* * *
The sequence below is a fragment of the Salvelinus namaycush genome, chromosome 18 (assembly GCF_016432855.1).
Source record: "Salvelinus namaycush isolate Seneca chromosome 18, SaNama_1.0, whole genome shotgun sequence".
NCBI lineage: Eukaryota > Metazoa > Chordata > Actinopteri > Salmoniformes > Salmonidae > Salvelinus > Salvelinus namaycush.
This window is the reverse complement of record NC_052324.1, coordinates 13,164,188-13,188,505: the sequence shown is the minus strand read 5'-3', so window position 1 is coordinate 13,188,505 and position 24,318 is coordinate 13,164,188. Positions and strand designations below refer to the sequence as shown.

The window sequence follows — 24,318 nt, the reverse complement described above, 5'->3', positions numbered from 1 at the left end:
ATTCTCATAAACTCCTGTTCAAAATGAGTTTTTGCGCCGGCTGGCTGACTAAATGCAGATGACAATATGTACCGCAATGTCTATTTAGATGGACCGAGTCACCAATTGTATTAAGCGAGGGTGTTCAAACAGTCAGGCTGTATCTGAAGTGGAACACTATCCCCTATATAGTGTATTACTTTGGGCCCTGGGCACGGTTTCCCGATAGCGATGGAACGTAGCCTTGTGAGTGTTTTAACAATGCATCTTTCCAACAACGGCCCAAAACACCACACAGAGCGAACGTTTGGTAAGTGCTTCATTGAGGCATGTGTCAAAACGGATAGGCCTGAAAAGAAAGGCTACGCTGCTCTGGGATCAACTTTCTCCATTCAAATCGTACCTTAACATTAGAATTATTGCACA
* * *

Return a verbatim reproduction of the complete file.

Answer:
The sequence below is a fragment of the Salvelinus namaycush genome, chromosome 18 (assembly GCF_016432855.1).
Source record: "Salvelinus namaycush isolate Seneca chromosome 18, SaNama_1.0, whole genome shotgun sequence".
NCBI lineage: Eukaryota > Metazoa > Chordata > Actinopteri > Salmoniformes > Salmonidae > Salvelinus > Salvelinus namaycush.
This window is the reverse complement of record NC_052324.1, coordinates 13,164,188-13,188,505: the sequence shown is the minus strand read 5'-3', so window position 1 is coordinate 13,188,505 and position 24,318 is coordinate 13,164,188. Positions and strand designations below refer to the sequence as shown.

The window sequence follows — 24,318 nt, the reverse complement described above, 5'->3', positions numbered from 1 at the left end:
ATTCTCATAAACTCCTGTTCAAAATGAGTTTTTGCGCCGGCTGGCTGACTAAATGCAGATGACAATATGTACCGCAATGTCTATTTAGATGGACCGAGTCACCAATTGTATTAAGCGAGGGTGTTCAAACAGTCAGGCTGTATCTGAAGTGGAACACTATCCCCTATATAGTGTATTACTTTGGGCCCTGGGCACGGTTTCCCGATAGCGATGGAACGTAGCCTTGTGAGTGTTTTAACAATGCATCTTTCCAACAACGGCCCAAAACACCACACAGAGCGAACGTTTGGTAAGTGCTTCATTGAGGCATGTGTCAAAACGGATAGGCCTGAAAAGAAAGGCTACGCTGCTCTGGGATCAACTTTCTCCATTCAAATCGTACCTTAACATTAGAATTATTGCACA